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PIX: The 'Gangs' Of Bollywood

Last updated on: August 7, 2012 16:22 IST

PIX: The 'Gangs' Of Bollywood

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Sukanya Verma in Mumbai
No story is complete without conflict. And in films about mafia, it's not just the police but the persisting rivalry between two evils or gangs, as they're fittingly called, brings about the much-needed spectacle and cunning.

With Gangs of Wasseypur, the first instalment of Anurag Kashyap's groovy dollop documenting the flourishing coalmine mafia, (nothing short of an epic saga), it spans through generations and guns.

It's a fairly spread-out yarn that makes indulgent a pretty word with its swaggering show of lust and altercations through three clans -- Khans, Singhs and Qureshis. While the first part provided a gloriously intricate set-up, the second and final half of Wasseypur is expected to be a no-holds barred celebration of stylised violence.

As we anticipate some hard-hitting action to hit the screens this Friday, here's looking at the various depictions of Gangs in Bollywood over the years:    

Mere Apne

The curse of unemployment can truly play on the young, anxious psyche as Gulzar succinctly articulates in his film, Mere Apne.

While the events of its story work on multiple levels, here we concentrate on the constant squabbling between  the jobless Shyam and Chainu -- Vinod Khanna and Shatrughan Sinha's rival gangs representing mild (compared to what we witness today) hooliganism, which often translate to street fights and verbal bashing.

Meena Kumari's wise, elderly lady is the only common accord between these two warring souls.

Image: Poster of Mere Apne


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Don

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In this action thriller about muddled identities and convenient lookalikes, Amitabh Bachchan plays the head of a gang, which blindly relies on his criminal farsightedness to grow from strength to strength.

But when his goofy mirror image is installed in the original Don's place, AB has a hard time convincing the gang - a parade of portly, beastly men, that it's really him.  

Think Shah Rukh Khan's version achieved this with the same zeal?

Image: A scene from Don


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Arjun

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Rahul Rawail's Arjun has more to do with youth angst towards the corrupt, indifferent governing system than the underworld.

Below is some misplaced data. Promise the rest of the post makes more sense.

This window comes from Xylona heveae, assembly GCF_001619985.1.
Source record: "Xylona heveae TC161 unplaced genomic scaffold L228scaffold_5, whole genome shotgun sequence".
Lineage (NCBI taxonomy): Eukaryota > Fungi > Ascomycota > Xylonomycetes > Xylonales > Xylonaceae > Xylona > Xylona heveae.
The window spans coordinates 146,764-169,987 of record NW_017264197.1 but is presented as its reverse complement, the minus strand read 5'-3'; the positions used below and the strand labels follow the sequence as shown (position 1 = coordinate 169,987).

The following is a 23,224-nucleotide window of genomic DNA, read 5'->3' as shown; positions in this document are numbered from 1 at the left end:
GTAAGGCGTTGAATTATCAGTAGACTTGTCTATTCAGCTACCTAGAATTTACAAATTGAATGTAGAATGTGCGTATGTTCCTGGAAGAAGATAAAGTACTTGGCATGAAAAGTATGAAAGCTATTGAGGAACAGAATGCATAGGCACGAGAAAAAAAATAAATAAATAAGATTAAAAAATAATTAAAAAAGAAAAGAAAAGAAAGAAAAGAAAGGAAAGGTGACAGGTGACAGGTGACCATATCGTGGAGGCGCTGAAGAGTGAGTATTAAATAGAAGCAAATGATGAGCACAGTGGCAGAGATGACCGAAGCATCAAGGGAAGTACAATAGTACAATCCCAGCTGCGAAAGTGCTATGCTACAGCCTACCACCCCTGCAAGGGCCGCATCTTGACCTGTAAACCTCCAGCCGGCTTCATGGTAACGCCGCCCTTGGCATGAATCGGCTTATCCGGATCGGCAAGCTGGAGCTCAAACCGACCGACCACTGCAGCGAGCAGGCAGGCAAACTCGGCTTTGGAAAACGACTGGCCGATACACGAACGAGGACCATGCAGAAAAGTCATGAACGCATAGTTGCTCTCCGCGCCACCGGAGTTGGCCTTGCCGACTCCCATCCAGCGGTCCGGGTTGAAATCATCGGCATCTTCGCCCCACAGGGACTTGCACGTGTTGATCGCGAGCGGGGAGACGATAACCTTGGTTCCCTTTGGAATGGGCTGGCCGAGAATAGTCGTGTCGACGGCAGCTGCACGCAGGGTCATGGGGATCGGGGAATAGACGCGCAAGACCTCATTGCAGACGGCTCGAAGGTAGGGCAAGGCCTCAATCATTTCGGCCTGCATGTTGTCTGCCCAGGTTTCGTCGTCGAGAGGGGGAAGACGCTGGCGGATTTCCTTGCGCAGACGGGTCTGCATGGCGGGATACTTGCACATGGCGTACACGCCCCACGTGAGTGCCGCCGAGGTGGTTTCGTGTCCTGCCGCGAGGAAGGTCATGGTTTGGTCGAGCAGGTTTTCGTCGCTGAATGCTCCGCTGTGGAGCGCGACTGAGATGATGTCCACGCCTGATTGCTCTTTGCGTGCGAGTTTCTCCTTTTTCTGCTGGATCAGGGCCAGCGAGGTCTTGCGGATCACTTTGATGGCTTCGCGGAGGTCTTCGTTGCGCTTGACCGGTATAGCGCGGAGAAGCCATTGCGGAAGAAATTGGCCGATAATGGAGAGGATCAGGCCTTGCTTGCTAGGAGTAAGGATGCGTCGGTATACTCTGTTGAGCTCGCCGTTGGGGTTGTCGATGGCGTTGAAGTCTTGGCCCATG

Even so, it establishes a raw energy in a group of boys, led by Sunny Deol, willing to stand up against any injustice within their local premises and share a common motto: 'Duniya maane burra to goli maaro.'

This feisty attitude eventually guides Deol, as an oblivious pawn, in the hands of a dishonest set-up operating in the garb of do-gooders of society to finish off the noticeable perpetrators.

Image: Poster of Arjun


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Hero

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Although Subhash Ghai's Hero starring Jackie Shroff and Meenakshi Seshadri is predominantly a love story; its conflict isn't the usual rich versus poor.

Rather how the innocent interactions between a pretty hostage and a hot-headed delinquent and his equally rash brotherhood transforms a bunch of hijacking bikers into 'Ding-dong, O baby sing-a-song' crooning merry men.

Image: A scene from Hero


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Parinda

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Vidhu Vinod Chopra's acclaimed crime drama starring Anil Kapoor, Jackie Shroff, Nana Patekar and Madhuri Dixit continues to be one of the most stylish and stark portrayals of the underworld.

Here it is the eccentric Anna's (Patekar) gang, of which two extremely close brothers (Shroff, and subsequently Kapoor) are collaborators for entirely different reasons resulting in murky twists and tragic conclusions.

Image: A scene from Parinda


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Satya